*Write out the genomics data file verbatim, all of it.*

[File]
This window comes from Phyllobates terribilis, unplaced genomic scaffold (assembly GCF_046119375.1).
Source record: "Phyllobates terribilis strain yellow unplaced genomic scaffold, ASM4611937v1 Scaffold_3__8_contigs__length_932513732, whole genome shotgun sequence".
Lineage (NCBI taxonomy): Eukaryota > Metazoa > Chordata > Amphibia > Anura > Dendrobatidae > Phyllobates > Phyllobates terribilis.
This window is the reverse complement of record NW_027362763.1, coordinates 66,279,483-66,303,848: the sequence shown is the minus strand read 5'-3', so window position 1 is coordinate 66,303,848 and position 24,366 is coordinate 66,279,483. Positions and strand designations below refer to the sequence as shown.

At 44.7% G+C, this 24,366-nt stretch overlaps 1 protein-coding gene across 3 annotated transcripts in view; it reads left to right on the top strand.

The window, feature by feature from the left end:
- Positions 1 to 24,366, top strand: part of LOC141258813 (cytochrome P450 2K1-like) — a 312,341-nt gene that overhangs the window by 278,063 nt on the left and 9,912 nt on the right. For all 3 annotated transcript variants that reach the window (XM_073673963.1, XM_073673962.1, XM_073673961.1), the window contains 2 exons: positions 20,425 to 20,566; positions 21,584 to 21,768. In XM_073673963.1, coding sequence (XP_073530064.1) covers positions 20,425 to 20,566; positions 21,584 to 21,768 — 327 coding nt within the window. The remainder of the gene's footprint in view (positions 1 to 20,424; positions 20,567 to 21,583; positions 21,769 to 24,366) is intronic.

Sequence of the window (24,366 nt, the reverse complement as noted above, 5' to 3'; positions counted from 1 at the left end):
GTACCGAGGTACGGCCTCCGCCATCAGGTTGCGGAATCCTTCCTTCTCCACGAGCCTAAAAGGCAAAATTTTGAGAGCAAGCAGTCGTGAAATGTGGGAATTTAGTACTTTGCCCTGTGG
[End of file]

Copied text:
This window comes from Phyllobates terribilis, unplaced genomic scaffold (assembly GCF_046119375.1).
Source record: "Phyllobates terribilis strain yellow unplaced genomic scaffold, ASM4611937v1 Scaffold_3__8_contigs__length_932513732, whole genome shotgun sequence".
Lineage (NCBI taxonomy): Eukaryota > Metazoa > Chordata > Amphibia > Anura > Dendrobatidae > Phyllobates > Phyllobates terribilis.
This window is the reverse complement of record NW_027362763.1, coordinates 66,279,483-66,303,848: the sequence shown is the minus strand read 5'-3', so window position 1 is coordinate 66,303,848 and position 24,366 is coordinate 66,279,483. Positions and strand designations below refer to the sequence as shown.

At 44.7% G+C, this 24,366-nt stretch overlaps 1 protein-coding gene across 3 annotated transcripts in view; it reads left to right on the top strand.

The window, feature by feature from the left end:
- Positions 1 to 24,366, top strand: part of LOC141258813 (cytochrome P450 2K1-like) — a 312,341-nt gene that overhangs the window by 278,063 nt on the left and 9,912 nt on the right. For all 3 annotated transcript variants that reach the window (XM_073673963.1, XM_073673962.1, XM_073673961.1), the window contains 2 exons: positions 20,425 to 20,566; positions 21,584 to 21,768. In XM_073673963.1, coding sequence (XP_073530064.1) covers positions 20,425 to 20,566; positions 21,584 to 21,768 — 327 coding nt within the window. The remainder of the gene's footprint in view (positions 1 to 20,424; positions 20,567 to 21,583; positions 21,769 to 24,366) is intronic.

Sequence of the window (24,366 nt, the reverse complement as noted above, 5' to 3'; positions counted from 1 at the left end):
GTACCGAGGTACGGCCTCCGCCATCAGGTTGCGGAATCCTTCCTTCTCCACGAGCCTAAAAGGCAAAATTTTGAGAGCAAGCAGTCGTGAAATGTGGGAATTTAGTACTTTGCCCTGTGG